On-Line Geometric Modeling Notes
In 1972, Carl DeBoor and M.G. Cox independently discovered the relationship between the analytic and geometric definitions of B-splines. Starting with the definition of the normalized B-spline blending functions, these two researchers were able to develop the geometric definition of the B-spline. It is this calculation that is discussed in this paper.
To get a postscript version of these notes look here.
Definition of the B-Spline Curve
A B-spline curve , is defined by
We note that if, in equation (3), either of the N terms on the right hand side of the equation are zero, or the subscripts are out of the range of the summation limits, then the associated fraction is not evaluated and the term becomes zero. This is to avoid a zero-over-zero evaluation problem.
The order k is independent of the number of control points (n+1). In the B-Spline curve, unlike the Bézier Curve, we have the flexibility of using many control points, and restricting the degree of the polymonial segments.
The DeBoor-Cox Calculation
In the DeBoor-Cox calculation, we substitute the definition of
given in equation (3), into the
right-hand side of
and simplify. This will give us the definition of in terms of , which is of lower degree. The general idea is to continue this process until the sum is written with functions, which we can evaluate easily.
So here we go. If [), then by substituting equation (3) into the equation (1), we have
Now since the support of a B-spline blending function is
the interval , we have that
is non-zero only if
[), which is outside the interval
defined). Thus, . Also is
non-zero only if [), which is
outside the interval . Thus,
and we have
If we denote
then the above result may be written
Now we have written the summation terms of equation (1) in terms of blending functions of lower degree. Of course, we have transferred some of the complexity to the s, but we retain a similar form with control points s weighted by blending functions, and we can repeat this calculation again.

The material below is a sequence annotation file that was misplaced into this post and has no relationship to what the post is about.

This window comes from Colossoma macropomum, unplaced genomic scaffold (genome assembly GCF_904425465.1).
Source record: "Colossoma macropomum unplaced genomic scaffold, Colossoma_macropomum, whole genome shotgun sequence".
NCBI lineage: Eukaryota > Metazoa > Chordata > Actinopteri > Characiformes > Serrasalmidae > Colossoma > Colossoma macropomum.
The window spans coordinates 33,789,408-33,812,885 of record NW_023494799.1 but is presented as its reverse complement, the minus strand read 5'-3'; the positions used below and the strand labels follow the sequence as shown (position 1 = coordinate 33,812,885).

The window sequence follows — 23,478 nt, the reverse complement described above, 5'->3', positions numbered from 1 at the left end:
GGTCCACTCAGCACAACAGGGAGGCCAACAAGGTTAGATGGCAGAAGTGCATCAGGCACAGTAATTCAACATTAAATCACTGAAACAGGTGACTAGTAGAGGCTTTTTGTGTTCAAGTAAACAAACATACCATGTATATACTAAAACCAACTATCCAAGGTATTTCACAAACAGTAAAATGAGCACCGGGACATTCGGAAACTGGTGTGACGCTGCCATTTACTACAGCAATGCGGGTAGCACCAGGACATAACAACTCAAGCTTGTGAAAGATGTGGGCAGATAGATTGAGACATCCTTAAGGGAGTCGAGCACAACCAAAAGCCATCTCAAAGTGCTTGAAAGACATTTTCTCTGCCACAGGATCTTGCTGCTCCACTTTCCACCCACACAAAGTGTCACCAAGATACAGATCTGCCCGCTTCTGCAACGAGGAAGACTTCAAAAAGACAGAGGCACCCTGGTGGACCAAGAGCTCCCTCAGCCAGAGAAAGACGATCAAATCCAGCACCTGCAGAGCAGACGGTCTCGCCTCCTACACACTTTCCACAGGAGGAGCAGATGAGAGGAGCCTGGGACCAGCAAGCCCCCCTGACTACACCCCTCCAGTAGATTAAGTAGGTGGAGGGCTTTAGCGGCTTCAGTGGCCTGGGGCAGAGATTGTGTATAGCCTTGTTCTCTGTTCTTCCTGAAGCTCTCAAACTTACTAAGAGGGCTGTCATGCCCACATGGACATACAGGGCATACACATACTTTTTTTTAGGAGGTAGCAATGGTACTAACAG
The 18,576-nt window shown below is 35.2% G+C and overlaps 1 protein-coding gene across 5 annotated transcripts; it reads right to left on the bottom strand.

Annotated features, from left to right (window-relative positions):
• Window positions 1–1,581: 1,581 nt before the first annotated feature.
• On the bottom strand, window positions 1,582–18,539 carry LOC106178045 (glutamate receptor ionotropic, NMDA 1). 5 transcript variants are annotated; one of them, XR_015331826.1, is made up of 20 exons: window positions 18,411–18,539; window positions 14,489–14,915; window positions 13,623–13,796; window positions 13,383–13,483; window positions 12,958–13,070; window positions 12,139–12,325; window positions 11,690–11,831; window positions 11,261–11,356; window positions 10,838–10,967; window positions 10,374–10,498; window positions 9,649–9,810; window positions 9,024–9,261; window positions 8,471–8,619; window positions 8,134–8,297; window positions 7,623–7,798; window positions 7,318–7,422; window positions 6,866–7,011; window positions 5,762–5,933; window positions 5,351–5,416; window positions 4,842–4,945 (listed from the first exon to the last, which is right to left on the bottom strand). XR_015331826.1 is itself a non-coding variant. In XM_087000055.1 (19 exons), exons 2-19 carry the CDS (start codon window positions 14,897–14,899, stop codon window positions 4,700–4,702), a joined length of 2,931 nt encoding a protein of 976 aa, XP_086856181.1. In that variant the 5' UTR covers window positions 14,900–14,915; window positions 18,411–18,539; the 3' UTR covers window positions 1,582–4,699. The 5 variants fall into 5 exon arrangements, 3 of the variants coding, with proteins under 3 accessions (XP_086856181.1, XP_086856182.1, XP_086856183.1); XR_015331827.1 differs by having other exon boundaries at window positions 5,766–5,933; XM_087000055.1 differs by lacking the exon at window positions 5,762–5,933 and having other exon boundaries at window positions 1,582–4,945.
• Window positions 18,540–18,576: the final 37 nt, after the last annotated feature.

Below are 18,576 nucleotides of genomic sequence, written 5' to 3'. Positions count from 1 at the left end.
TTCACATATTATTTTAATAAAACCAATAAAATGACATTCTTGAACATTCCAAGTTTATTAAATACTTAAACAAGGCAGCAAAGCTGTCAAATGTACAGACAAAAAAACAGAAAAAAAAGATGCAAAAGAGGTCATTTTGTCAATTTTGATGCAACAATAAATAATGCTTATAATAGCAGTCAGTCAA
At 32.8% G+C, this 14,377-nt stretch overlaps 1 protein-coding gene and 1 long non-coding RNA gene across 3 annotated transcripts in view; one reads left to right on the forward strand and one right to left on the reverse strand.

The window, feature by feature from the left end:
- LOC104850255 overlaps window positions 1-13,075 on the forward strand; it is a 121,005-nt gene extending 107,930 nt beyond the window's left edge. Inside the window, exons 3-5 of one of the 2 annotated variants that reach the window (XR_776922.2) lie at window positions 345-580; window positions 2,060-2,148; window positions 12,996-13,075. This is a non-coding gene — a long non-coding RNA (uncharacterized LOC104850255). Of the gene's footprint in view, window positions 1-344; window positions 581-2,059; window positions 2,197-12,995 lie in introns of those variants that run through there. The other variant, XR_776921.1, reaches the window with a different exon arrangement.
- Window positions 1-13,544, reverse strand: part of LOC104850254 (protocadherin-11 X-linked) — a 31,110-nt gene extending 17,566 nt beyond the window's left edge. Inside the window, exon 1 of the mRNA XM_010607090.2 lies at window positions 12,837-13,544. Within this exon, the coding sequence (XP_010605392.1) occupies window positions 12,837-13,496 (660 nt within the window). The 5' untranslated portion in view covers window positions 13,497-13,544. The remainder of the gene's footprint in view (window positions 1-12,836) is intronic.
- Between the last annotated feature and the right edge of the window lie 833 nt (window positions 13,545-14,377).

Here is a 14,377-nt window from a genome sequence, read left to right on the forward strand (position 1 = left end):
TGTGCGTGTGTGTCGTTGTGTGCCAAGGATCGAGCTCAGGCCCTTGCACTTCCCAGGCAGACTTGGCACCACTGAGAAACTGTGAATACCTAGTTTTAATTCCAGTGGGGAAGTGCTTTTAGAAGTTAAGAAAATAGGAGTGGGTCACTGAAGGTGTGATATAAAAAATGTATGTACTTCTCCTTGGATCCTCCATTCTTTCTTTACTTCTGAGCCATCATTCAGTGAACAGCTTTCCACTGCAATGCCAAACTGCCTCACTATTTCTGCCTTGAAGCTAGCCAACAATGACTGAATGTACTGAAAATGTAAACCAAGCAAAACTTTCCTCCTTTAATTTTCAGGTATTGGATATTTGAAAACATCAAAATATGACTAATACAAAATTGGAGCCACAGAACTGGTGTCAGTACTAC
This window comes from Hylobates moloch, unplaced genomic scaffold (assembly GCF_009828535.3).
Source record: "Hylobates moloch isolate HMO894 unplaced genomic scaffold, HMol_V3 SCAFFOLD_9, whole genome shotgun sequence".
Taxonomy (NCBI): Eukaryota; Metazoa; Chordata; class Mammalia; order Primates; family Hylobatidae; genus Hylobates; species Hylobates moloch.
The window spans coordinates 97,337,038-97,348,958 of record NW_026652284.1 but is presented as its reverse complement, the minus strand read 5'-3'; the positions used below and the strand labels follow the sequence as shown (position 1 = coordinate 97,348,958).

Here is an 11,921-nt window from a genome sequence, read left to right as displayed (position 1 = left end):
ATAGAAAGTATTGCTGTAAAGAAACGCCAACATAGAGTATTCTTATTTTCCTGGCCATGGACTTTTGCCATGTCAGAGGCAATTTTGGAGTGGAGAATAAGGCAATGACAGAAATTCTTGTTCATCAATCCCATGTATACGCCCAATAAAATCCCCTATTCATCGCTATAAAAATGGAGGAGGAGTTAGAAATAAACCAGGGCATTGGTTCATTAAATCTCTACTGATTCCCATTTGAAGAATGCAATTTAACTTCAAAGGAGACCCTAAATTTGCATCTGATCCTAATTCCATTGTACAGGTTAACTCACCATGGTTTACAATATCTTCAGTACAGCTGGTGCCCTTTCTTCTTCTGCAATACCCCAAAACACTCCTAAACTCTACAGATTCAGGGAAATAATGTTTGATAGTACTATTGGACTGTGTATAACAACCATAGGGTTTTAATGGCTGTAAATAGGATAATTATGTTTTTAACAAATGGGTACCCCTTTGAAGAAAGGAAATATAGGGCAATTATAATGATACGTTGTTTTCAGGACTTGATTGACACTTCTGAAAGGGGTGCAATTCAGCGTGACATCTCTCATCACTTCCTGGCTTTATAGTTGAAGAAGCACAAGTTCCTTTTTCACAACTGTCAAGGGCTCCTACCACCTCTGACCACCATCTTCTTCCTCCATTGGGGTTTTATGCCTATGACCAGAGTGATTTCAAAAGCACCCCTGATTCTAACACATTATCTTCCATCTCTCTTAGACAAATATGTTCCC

Once again then, repeating the calculation and manipulating the sums,
(Note the appearance of the 2s on the right-hand side of the equation.)
If we continue with this process again, we will manipulate the
sum so that the blending functions have order k-3. Then again with
give us k-4, and eventually we will obtain blending functions of
We are lead to the following result:
If we define
Then, if t is in the interval , we have
This can be shown by continuing the DeBoor-Cox
calculation k-1 times. When complete, we arrive at the formula
where is given in equation (4). (Note the algebraic simplification that the 's provide.) If , then then the only nonzero term of the sum is the lth term, which is one, and the sum must equal .
This enables us to define the geometrical definition of the B-spline curve.
Geometric Definition of the B-Spline Curve
Given a set of Control Points
and a set of knots
The B-Spline curve of order k is defined to be
It is useful to view the geometric construction as
the following pyramid
Any in this pyramid is calculated as a convex combination of the two functions immediately to it's left.
The DeBoor-Cox calculation is a fundamental result in the geometric modeling field. It was used to exhibit the relation between the analytic definition of the B-Spline curve and the geometric definition of the curve. The geometric definition of the curve, because of its computational stability has become the primary technique by which points on these curves are calculated.
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